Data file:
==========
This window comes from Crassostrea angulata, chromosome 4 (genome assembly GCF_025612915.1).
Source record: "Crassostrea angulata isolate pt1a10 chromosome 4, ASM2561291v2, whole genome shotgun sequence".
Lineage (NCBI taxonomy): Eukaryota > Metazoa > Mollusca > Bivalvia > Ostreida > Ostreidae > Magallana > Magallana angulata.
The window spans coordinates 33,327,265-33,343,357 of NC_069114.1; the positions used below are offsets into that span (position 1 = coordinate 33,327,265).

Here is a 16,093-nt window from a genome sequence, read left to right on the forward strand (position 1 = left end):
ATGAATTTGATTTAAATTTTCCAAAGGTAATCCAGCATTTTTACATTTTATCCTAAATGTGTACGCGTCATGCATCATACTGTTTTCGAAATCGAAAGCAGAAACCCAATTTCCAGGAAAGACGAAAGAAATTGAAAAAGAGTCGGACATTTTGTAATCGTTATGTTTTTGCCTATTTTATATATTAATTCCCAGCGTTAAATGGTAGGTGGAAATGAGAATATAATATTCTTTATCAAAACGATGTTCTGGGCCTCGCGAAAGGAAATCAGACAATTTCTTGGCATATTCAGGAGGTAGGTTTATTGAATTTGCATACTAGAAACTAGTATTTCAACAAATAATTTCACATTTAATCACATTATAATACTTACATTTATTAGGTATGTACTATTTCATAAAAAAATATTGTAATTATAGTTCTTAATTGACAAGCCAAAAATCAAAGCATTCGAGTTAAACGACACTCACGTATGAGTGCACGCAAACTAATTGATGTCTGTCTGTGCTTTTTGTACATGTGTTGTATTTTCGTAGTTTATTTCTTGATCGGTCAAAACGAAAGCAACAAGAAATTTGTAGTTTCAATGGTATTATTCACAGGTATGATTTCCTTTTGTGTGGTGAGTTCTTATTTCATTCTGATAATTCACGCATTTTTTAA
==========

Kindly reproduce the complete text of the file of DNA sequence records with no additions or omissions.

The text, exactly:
This window comes from Crassostrea angulata, chromosome 4 (genome assembly GCF_025612915.1).
Source record: "Crassostrea angulata isolate pt1a10 chromosome 4, ASM2561291v2, whole genome shotgun sequence".
Lineage (NCBI taxonomy): Eukaryota > Metazoa > Mollusca > Bivalvia > Ostreida > Ostreidae > Magallana > Magallana angulata.
The window spans coordinates 33,327,265-33,343,357 of NC_069114.1; the positions used below are offsets into that span (position 1 = coordinate 33,327,265).

Here is a 16,093-nt window from a genome sequence, read left to right on the forward strand (position 1 = left end):
ATGAATTTGATTTAAATTTTCCAAAGGTAATCCAGCATTTTTACATTTTATCCTAAATGTGTACGCGTCATGCATCATACTGTTTTCGAAATCGAAAGCAGAAACCCAATTTCCAGGAAAGACGAAAGAAATTGAAAAAGAGTCGGACATTTTGTAATCGTTATGTTTTTGCCTATTTTATATATTAATTCCCAGCGTTAAATGGTAGGTGGAAATGAGAATATAATATTCTTTATCAAAACGATGTTCTGGGCCTCGCGAAAGGAAATCAGACAATTTCTTGGCATATTCAGGAGGTAGGTTTATTGAATTTGCATACTAGAAACTAGTATTTCAACAAATAATTTCACATTTAATCACATTATAATACTTACATTTATTAGGTATGTACTATTTCATAAAAAAATATTGTAATTATAGTTCTTAATTGACAAGCCAAAAATCAAAGCATTCGAGTTAAACGACACTCACGTATGAGTGCACGCAAACTAATTGATGTCTGTCTGTGCTTTTTGTACATGTGTTGTATTTTCGTAGTTTATTTCTTGATCGGTCAAAACGAAAGCAACAAGAAATTTGTAGTTTCAATGGTATTATTCACAGGTATGATTTCCTTTTGTGTGGTGAGTTCTTATTTCATTCTGATAATTCACGCATTTTTTAA